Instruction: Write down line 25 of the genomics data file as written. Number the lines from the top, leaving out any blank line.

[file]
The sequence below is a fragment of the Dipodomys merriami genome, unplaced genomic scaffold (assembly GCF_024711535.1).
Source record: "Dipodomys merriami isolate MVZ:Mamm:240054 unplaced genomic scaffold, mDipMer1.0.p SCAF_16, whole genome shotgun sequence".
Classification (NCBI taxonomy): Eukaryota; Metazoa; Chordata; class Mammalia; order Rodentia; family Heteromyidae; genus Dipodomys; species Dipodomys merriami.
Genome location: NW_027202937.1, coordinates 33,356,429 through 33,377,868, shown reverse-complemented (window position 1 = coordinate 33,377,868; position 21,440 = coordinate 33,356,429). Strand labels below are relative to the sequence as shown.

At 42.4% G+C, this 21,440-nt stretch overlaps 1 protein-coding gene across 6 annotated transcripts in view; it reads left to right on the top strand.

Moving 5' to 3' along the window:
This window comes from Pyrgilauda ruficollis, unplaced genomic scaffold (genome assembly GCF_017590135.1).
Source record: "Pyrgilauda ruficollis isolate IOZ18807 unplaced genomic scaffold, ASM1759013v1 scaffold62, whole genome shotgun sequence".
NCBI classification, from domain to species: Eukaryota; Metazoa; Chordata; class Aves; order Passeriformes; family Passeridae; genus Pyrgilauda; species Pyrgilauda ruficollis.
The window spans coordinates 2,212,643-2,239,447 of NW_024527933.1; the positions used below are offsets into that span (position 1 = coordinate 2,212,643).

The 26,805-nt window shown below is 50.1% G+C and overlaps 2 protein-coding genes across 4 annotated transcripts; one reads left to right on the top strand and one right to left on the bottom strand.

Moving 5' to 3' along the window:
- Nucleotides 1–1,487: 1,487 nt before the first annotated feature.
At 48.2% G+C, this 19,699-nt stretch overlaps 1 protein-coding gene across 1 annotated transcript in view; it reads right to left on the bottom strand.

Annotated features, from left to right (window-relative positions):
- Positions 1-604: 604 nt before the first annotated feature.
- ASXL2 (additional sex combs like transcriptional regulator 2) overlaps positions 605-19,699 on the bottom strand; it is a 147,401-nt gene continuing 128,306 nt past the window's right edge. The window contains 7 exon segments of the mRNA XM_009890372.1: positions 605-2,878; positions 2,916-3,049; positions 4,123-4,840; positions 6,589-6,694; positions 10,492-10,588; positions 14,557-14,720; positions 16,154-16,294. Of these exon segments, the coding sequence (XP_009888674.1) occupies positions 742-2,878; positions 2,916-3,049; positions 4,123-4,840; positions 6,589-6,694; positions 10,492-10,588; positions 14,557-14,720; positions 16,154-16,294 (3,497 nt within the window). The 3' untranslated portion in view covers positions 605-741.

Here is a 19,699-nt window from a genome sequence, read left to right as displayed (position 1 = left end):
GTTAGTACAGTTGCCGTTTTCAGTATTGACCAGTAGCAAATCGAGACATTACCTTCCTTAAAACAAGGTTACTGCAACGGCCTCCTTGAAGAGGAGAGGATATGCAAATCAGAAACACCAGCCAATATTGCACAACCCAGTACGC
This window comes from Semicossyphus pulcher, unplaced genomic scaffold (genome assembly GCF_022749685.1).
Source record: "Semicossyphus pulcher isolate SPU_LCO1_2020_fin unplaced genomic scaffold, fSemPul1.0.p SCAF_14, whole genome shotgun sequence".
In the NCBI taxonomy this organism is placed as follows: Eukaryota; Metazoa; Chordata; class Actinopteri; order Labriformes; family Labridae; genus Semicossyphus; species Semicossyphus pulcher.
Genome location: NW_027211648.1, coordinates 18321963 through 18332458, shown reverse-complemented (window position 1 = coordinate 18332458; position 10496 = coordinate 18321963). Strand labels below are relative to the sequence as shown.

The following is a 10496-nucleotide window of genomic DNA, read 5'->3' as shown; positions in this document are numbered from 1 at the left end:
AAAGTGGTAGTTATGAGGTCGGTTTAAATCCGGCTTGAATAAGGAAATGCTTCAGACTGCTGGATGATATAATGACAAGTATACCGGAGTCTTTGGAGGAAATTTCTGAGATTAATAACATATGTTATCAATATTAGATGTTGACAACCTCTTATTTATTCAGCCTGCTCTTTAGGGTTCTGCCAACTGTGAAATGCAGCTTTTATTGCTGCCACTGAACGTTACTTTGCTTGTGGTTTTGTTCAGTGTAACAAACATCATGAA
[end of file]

AAAGTGGTAGTTATGAGGTCGGTTTAAATCCGGCTTGAATAAGGAAATGCTTCAGACTGCTGGATGATATAATGACAAGTATACCGGAGTCTTTGGAGGAAATTTCTGAGATTAATAACATATGTTATCAATATTAGATGTTGACAACCTCTTATTTATTCAGCCTGCTCTTTAGGGTTCTGCCAACTGTGAAATGCAGCTTTTATTGCTGCCACTGAACGTTACTTTGCTTGTGGTTTTGTTCAGTGTAACAAACATCATGAA